Where next for honey? National Honey Board talks opportunities ahead for the category

By Mary Ellen Shoup contact

- Last updated on GMT

Photo Credit: GettyImages /Janie Airey
Photo Credit: GettyImages /Janie Airey

Related tags: Honey, Sugar, National Honey Board

As many consumers take note of their sugar consumption and weigh different sweetener options from zero-calorie stevia and monk fruit to low-glycemic alternatives such as agave and coconut sugar, where does centuries-old honey land on the spectrum of consideration?

While challenged by the chaos of the pandemic, which led to a drop in sales in 2021, honey consumption has been steadily increasing over the past three years as consumers come to appreciate the less-processed nature of the golden liquid sweetener, argued Margaret Lombard, CEO of the National Honey Board.

"Honey tends to have a cachet that people are drawn to and feel good about,"​ Lombard told FoodNavigator-USA, noting that one of the attributes that has worked in honey's favor is the "craft"​ nature of the production process, which is nearly the same when visiting any beekeeper's farm regardless of the size or scale: the honeycomb frame is pulled out the hive, the honey is extracted, and then undergoes a simple filtration process before bottling and packaging.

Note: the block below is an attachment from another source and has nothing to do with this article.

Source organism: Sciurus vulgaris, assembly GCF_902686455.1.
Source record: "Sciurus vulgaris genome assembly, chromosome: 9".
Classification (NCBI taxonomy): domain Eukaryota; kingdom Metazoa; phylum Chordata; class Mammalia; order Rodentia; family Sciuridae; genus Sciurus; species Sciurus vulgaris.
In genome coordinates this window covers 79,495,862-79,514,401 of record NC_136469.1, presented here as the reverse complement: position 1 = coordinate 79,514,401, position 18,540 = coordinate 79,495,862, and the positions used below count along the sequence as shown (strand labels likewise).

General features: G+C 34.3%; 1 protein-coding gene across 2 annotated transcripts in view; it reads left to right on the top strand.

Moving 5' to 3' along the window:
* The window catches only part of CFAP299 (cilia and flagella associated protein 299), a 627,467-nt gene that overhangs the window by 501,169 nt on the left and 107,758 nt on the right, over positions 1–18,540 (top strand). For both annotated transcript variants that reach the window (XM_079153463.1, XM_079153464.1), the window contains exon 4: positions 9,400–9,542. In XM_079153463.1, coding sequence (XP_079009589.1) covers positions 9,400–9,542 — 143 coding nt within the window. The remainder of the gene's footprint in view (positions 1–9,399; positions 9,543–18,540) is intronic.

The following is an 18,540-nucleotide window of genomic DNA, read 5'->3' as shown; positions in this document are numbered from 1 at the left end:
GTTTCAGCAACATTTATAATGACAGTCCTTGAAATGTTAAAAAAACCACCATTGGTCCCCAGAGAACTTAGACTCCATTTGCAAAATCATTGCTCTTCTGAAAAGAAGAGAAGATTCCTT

"There’s no factory that makes honey. The factory is the bees and the field and the farms where they are created. That is our biggest differentiator."

According to the National Honey Board's consumer usage and attitudes research​, the top two motivating messages for the general population are honey serving as a natural source of antioxidants and that "honey helps keep bees alive to pollinate our food supply."

While the process and origin of honey paints a pleasant image for many consumers especially in an age where recognizable, 'pantry' ingredients carry more of a halo than hard to pronounce additives on label declarations, how much growth has the category actually seen in recent years, and what are the opportunities ahead for the industry?